Is the door still open to a four week tenancy deposit cap?
Published on 18 Nov 2017

A leading property expert is warning that the government’s draft Tenant’s Fees Bill contains sweeping powers for the Secretary of State to suddenly cap tenancy deposits at four weeks after all– or to ban them altogether.

The government had previously announced plans to cap deposits at the equivalent of four weeks rent, before apparently back-tracking to a six week limit when the draft Tenant’s Fees Bill was published on November 1.

Deposit campaigner Ajay Jagota, founder of KIS Group and deposit free renting firm Dlighted, however, argues the draft bill empowers the Communities Secretary to alter the cap at any time – without approval from Parliament.

Clause 2.1 of the first schedule of the draft Tenant’s Fees Bill bill states that “payment of a tenancy deposit it a permitted payment”, with clause 2.3 laying out that if the deposit “exceeds the amount of six weeks rent, the amount of the excess is a prohibited payment.”

Section 3.2 of the bill states: “The Secretary of State may by regulations made by statutory instrument amend Schedule 1 by adding, modifying or removing a reference to a permitted payment”.

Statutory Instruments allow government ministers to change laws without Parliament having to pass new legislation.

KIS Group's Ajay Jagota heads the #ditchthedeposit campaign and is the founder of Dlighted.

Dlighted is a deposit-free renting solution which replaces traditional cash deposits with low cost deposit replacement insurance, allowing properties to be rented with zero deposit while providing landlords with over £600,000 of protection against legal fees and property damage and a rent guarantee.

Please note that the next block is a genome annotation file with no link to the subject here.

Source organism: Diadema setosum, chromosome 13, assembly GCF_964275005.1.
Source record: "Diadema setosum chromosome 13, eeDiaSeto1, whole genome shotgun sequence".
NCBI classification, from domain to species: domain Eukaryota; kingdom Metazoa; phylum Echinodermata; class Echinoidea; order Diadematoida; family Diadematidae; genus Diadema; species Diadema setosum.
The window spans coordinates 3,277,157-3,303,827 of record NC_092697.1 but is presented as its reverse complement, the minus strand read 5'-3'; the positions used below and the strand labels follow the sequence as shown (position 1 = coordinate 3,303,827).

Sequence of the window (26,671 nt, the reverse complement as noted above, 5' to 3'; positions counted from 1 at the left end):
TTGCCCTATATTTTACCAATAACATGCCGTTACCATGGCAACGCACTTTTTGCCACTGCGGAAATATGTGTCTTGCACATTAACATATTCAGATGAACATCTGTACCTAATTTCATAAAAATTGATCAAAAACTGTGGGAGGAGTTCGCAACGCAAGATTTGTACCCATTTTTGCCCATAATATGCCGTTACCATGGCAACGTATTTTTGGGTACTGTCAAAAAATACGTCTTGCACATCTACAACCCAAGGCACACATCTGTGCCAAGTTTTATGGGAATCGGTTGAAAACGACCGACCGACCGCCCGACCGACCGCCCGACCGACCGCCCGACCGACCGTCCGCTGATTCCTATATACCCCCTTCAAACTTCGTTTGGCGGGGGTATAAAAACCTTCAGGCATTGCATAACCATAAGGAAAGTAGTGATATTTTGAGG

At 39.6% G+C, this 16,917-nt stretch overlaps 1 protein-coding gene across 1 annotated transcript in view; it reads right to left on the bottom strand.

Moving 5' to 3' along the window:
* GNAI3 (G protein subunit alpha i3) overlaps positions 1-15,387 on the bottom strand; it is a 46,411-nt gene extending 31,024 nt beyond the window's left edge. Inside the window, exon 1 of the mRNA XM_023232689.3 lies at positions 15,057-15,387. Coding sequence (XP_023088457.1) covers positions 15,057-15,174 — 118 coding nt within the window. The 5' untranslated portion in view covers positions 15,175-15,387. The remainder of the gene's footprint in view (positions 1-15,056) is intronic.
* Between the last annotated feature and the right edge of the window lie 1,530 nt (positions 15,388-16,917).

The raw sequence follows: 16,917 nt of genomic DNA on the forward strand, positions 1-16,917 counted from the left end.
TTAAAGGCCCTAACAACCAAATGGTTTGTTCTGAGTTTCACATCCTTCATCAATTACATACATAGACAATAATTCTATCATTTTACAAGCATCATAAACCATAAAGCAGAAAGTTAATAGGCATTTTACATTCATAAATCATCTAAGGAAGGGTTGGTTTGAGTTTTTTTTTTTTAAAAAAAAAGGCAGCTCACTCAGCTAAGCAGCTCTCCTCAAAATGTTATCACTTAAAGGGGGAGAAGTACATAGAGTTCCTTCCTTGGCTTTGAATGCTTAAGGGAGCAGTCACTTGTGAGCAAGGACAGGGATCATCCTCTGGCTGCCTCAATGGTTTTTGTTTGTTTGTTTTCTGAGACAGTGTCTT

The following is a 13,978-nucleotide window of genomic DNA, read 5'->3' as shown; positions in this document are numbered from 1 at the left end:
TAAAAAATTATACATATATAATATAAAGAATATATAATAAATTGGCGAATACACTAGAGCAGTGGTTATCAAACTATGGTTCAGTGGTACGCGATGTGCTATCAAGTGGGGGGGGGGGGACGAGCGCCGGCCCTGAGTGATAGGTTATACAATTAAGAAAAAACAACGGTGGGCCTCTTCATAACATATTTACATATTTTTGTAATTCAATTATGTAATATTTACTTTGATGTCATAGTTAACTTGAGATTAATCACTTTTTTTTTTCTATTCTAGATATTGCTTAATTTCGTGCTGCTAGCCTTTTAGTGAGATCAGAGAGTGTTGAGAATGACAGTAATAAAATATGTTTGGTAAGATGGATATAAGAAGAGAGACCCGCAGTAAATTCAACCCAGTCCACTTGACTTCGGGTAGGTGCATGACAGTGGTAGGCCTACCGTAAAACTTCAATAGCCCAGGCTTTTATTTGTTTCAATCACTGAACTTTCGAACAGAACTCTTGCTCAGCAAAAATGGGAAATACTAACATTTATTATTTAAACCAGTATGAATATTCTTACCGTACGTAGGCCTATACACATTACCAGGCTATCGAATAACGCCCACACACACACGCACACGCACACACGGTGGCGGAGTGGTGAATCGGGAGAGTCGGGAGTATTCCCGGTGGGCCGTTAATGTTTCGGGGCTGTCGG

He said: “A lot of people must have breathed a huge sigh of relief when the draft Tenant’s Fees Bill  capped deposits at six weeks instead of four – particularly those with a vested interest in a deposit system with doesn’t protect landlords but does rip-off renters.

“But if you read the small print the bill actually gives the Secretary of State enormous powers to lower that cap or even prohibit deposits altogether, without even needing a Parliamentary vote. A four week deposit cap is still very much on the table.

“Deposits plainly and simply don’t protect landlords any more. If you lose just one month’s rent you’ll be out of pocket by the time you’ve recovered the deposit, and that’s assuming your tenants have left your property in perfect condition.

“It’s time for our industry to move on to a new way of doing business, which saves renters money and protects landlords better – deposit replacement insurance”.

#ditchthedeposit argues that the government should add an additional deposit free renting option to the three government licensed deposit protection schemes – mydeposits, the Tenancy Deposit Scheme and the Deposit Protection Scheme – and allow existing deposits to be transformed into Help to Buy ISAs aimed at helping renters save for a property of their own.

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